Bills That Would Have Allowed Fracking in Florida Die in Senate
photo: Battenbrook via Wikimedia Commons
A fracking bill that would have allowed gas and oil companies to not disclose what chemicals they would use during fracking has died. The Senate had been scheduled to vote on HB 1205 on Wednesday. Even though the House ended the legislative session three days early, Florida parliamentary rules gives the Senate the option to pick up a House bill.
Sen. Garrett Richter, HB 1205, set the bill aside, saying it did not have a two-thirds majority, Ana Tinsly, spokeswoman for the Florida Anti-Fracking Coalition, tells New Times.
House Bill 1205 and its companion bill, SB 1648, would have required basic regulations, including requiring gas and oil companies to apply for a fracking permit from the Florida Department of Environmental Protection. The regulations would have set minimal fines for violations and required the DEP to conduct a study of its effects.
But the main issue environmentalists have had with the bill was that it would have been murky on its definition of fracking. Tinsly called the bill a "Trojan horse legislation that would have opened up Florida to fracking" under the guise of regulations and supposed fines.
"Drillers inject acid, chemicals, and water underground to dissolve limestone and release the trapped gas and oil," Tinsly explains. "Under this bill the acid fracking would have gone unregulated. Worse, it would've banned local counties and cities from banning fracking in their own communities. This is a tactic that the gas and oil industry has been employing in other states, where local citizens have attempted to pass local bans and moratoriums."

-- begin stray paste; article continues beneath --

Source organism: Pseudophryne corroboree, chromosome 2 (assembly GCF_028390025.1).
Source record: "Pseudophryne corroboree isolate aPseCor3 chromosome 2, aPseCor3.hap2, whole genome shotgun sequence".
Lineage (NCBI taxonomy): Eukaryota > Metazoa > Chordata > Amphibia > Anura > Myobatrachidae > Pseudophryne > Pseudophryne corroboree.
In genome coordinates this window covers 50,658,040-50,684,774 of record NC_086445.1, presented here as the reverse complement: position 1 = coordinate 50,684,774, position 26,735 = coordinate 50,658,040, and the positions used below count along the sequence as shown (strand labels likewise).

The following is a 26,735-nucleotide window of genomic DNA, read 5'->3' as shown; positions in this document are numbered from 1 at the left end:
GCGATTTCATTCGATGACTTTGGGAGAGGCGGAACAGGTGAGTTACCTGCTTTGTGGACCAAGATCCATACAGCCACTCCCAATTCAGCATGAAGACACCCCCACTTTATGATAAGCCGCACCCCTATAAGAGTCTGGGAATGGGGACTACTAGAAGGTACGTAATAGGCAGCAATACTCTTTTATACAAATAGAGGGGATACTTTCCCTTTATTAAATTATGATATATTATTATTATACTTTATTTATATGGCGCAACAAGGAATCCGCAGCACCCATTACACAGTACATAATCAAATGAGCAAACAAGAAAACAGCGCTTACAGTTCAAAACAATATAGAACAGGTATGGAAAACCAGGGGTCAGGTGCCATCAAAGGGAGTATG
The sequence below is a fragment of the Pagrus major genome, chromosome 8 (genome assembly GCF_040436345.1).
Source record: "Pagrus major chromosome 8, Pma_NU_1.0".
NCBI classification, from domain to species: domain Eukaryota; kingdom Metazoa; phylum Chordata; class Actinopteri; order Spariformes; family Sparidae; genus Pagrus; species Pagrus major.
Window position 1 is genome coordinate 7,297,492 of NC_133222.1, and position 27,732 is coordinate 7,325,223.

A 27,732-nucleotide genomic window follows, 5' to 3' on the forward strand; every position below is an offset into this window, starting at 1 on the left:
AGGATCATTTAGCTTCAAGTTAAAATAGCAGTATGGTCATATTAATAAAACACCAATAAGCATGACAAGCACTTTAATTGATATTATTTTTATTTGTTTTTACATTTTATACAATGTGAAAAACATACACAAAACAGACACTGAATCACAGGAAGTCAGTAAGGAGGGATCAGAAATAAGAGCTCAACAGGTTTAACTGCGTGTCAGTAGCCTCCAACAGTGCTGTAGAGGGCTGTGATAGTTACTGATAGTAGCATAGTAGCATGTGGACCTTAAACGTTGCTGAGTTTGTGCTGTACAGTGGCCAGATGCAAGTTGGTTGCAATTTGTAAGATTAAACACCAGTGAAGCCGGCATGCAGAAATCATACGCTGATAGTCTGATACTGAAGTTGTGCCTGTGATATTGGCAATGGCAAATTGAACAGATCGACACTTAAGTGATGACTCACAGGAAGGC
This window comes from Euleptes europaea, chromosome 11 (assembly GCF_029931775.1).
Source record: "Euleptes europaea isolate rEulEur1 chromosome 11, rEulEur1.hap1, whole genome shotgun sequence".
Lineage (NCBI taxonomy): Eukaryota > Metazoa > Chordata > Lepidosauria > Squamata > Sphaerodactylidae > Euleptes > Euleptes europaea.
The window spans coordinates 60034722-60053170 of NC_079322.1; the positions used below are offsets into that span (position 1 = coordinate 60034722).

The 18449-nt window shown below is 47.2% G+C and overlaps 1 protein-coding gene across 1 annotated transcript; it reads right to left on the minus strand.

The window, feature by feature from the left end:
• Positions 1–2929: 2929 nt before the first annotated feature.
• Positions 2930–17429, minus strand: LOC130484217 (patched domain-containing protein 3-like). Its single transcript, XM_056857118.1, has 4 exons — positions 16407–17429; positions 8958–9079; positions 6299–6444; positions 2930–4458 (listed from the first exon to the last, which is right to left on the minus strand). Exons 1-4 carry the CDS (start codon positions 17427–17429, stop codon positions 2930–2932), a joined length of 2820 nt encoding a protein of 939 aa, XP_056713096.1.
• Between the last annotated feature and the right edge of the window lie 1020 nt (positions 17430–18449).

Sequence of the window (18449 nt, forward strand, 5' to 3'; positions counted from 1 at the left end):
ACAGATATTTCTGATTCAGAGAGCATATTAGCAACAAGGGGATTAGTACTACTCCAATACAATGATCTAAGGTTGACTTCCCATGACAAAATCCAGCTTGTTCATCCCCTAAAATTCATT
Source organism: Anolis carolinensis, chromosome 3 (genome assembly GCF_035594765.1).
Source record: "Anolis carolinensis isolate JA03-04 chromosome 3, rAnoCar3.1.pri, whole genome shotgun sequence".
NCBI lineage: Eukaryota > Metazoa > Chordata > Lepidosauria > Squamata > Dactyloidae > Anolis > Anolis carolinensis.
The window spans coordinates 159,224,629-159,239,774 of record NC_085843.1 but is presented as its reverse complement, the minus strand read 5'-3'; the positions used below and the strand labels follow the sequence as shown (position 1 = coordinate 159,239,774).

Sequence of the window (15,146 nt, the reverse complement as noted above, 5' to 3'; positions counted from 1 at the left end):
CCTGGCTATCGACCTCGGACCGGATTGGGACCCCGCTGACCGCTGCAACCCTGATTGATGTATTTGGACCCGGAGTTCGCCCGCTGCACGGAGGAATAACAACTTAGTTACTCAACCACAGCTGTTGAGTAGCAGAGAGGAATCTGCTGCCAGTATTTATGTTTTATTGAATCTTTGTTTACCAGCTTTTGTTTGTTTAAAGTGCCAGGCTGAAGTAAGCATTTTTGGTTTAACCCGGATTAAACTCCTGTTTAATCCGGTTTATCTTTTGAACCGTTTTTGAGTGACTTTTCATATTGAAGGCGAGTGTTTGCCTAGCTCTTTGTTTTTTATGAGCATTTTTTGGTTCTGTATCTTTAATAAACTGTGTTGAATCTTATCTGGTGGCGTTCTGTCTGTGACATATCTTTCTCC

Hydraulic fracturing — or fracking — is a process of pumping water and chemicals into the ground to extract oil and natural gas from rock. Since Florida essentially as soft rock and limestone, acid fracking, which has less pressure, could have been the process used.
Acid fracking was not covered in this bill.
photo: Joshua Doubek via Wikimedia Commons
In December of 2013, Texas-based Dan A. Hughes Co. injected acid under pressure in Collier County, the first time that process had been used in Florida. The county filed a lawsuit against DEP, which it eventually dropped.
Through Richter's bill, local governments would have been prohibited from regulating fracking.
"Thanks to the uproar of thousands of activists throughout the state, we were able to defeat this anti-democratic measure," Tinsly tells New Times. "Fracking contaminates water, pollutes the air, and leaves an industrial wasteland in its wake. No amount of regulations will make it safe. If safe fracking existed, we would have seen an example of it in one of the million plus fracking wells across the country already. Florida, with its delicate eco-system and abundant sources of renewable energy, needs to permanently ban this dangerous fossil fuel extraction and instead invest in solar and wind energy."
The Florida Anti-Fracking Coalition is a loose coalition of organizations that have been working together to ban fracking in Florida that includes ReThink Energy Florida, Physicians for Social Responsibility, Stonecrab Alliance, Our Santa Fe River, Save Our Suwannee, and other local groups and unaffiliated activists.
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